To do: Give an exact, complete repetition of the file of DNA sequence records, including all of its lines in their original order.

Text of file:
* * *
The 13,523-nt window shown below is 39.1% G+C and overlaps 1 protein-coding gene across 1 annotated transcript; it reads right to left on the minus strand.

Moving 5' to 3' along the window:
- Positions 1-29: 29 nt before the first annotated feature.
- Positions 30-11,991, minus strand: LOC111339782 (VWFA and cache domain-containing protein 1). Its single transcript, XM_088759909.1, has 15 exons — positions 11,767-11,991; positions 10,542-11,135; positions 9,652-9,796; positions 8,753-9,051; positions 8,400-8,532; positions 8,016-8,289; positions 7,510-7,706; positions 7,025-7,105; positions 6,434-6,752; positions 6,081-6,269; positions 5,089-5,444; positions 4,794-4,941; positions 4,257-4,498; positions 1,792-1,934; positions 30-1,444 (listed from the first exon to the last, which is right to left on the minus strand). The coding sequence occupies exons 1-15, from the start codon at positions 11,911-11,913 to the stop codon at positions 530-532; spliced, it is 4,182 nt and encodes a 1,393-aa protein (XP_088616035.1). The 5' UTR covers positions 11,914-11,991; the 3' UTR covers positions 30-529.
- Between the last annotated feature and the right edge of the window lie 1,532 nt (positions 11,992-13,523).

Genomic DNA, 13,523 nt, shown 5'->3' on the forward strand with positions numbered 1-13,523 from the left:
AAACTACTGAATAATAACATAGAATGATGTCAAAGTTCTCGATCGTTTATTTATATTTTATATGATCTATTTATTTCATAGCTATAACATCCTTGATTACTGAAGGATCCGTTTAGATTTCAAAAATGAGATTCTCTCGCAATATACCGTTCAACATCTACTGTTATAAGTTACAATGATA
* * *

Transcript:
The 13,523-nt window shown below is 39.1% G+C and overlaps 1 protein-coding gene across 1 annotated transcript; it reads right to left on the minus strand.

Moving 5' to 3' along the window:
- Positions 1-29: 29 nt before the first annotated feature.
- Positions 30-11,991, minus strand: LOC111339782 (VWFA and cache domain-containing protein 1). Its single transcript, XM_088759909.1, has 15 exons — positions 11,767-11,991; positions 10,542-11,135; positions 9,652-9,796; positions 8,753-9,051; positions 8,400-8,532; positions 8,016-8,289; positions 7,510-7,706; positions 7,025-7,105; positions 6,434-6,752; positions 6,081-6,269; positions 5,089-5,444; positions 4,794-4,941; positions 4,257-4,498; positions 1,792-1,934; positions 30-1,444 (listed from the first exon to the last, which is right to left on the minus strand). The coding sequence occupies exons 1-15, from the start codon at positions 11,911-11,913 to the stop codon at positions 530-532; spliced, it is 4,182 nt and encodes a 1,393-aa protein (XP_088616035.1). The 5' UTR covers positions 11,914-11,991; the 3' UTR covers positions 30-529.
- Between the last annotated feature and the right edge of the window lie 1,532 nt (positions 11,992-13,523).

Genomic DNA, 13,523 nt, shown 5'->3' on the forward strand with positions numbered 1-13,523 from the left:
AAACTACTGAATAATAACATAGAATGATGTCAAAGTTCTCGATCGTTTATTTATATTTTATATGATCTATTTATTTCATAGCTATAACATCCTTGATTACTGAAGGATCCGTTTAGATTTCAAAAATGAGATTCTCTCGCAATATACCGTTCAACATCTACTGTTATAAGTTACAATGATA